The Swallow-tailed Kite Watch


A sketch of Swallow-tailed Kite

Sixty folks watched patiently for birds in the heat on the weekend of August 14-15, 1999 all along the Gulf Coast by participating in the first-ever Swallow-tailed Kite Watch! That's right, 60 folks volunteered their time in hopes of spotting migrating Swallow-tailed Kites. Twelve sites were on board that weekend from 9 a.m. to 3 p.m. from Cameron Parish, Louisiana down the coast to two sites in the Lower Rio Grande Valley of Texas; there's over 625 miles of coastline between those two end points. Two of the 12 sites included folks that were already counting migrating raptors for other long-term projects, but we'd like to include them just the same. This Watch! is just a small part of a two-year partnership of Texas Parks and Wildlife (TPW), Texas Partners in Flight, Temple-Inland Forest, and the U.S. Forest Service. Huge thanks to Gael Simons of Austin who co-coordinated this weekend event and is compiling statewide sightings of this species for a second year now.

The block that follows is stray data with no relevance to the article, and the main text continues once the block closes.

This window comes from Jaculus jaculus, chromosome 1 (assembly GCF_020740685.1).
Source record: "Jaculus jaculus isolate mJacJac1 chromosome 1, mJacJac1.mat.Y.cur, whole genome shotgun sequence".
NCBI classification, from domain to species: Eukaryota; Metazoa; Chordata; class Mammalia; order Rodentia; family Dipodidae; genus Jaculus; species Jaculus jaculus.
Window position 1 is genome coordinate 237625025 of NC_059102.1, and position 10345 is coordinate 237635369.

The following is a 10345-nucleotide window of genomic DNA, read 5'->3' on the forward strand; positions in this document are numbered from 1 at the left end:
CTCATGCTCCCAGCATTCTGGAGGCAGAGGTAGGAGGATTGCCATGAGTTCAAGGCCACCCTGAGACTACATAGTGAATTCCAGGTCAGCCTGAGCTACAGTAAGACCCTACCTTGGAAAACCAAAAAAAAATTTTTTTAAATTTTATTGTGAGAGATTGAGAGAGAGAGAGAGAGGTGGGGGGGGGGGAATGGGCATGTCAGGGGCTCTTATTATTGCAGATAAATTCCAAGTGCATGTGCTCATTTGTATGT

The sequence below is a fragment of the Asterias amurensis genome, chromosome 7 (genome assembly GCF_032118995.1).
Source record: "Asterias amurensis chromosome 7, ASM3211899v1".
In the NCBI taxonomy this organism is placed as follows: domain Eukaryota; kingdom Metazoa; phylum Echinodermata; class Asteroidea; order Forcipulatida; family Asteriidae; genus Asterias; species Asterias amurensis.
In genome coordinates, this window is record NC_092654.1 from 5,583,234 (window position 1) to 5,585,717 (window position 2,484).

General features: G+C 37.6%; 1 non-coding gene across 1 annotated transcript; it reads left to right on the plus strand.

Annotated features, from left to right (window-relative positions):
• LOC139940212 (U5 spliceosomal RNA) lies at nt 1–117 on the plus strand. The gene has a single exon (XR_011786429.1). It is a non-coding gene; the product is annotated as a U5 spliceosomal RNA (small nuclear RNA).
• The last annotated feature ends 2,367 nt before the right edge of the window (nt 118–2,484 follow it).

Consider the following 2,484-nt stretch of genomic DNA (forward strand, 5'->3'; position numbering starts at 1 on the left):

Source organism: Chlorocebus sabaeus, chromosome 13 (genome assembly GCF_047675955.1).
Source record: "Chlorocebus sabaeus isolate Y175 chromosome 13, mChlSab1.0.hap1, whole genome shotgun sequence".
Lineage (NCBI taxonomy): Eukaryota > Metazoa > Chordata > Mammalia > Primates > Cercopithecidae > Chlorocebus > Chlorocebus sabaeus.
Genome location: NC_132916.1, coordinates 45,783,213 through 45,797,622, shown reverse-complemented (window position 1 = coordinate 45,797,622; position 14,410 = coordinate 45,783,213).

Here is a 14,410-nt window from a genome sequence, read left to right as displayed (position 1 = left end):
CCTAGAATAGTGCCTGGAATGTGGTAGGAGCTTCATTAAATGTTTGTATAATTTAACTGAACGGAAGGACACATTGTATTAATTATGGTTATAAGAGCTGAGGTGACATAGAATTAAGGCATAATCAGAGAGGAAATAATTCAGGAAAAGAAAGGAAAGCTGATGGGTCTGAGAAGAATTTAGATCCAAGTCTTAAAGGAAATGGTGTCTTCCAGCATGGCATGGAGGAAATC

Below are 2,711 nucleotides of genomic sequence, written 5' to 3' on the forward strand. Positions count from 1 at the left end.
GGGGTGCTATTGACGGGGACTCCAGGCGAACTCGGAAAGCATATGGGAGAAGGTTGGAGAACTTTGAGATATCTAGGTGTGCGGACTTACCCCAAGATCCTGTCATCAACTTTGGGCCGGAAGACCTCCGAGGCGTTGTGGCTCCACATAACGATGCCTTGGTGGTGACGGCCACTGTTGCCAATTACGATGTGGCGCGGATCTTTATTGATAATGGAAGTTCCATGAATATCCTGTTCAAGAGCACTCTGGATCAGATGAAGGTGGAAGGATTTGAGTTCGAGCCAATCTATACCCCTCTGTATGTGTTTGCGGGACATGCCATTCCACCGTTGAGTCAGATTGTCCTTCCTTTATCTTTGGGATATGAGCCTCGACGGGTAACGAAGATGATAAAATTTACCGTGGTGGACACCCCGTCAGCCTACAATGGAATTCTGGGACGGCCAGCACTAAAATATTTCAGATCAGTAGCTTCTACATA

A total of eight Swallow-tailed Kites was seen at two of the participating sites-seven at the Smith Point Hawk Watch (HW) Tower on the Candy Abshire Wildlife Management Area and one at Brazos Bend State Park. The other 10 sites tallied only zeroes for the Swallow-tailed Kite. Interestingly, both sites that had Swallow-taileds were TPW properties, but the key is that they are located adjacent to major waterways that kites use as travel corridors. Breeding Swallow-taileds funnel out of the Pineywoods from mid-August through September navigating along such waterways, much like humans travel on highways.

Other highlight species seen at one or more of the participating sites were Magnificent Frigatebirds, Wood Storks, Anhingas, lots of swallows, 11 other species of raptors, both vultures and a lot more. The 'other' raptors were: Osprey, Peregrine Falcon, Northern Harrier, Mississippi Kite, White-tailed Kite, Swainson's, Red-tailed, Broad-winged, Red-shouldered, Harris's and Cooper's hawks. Obviously some of the above raptors were non-migrants. Not a single Sharp-shinned was reported.


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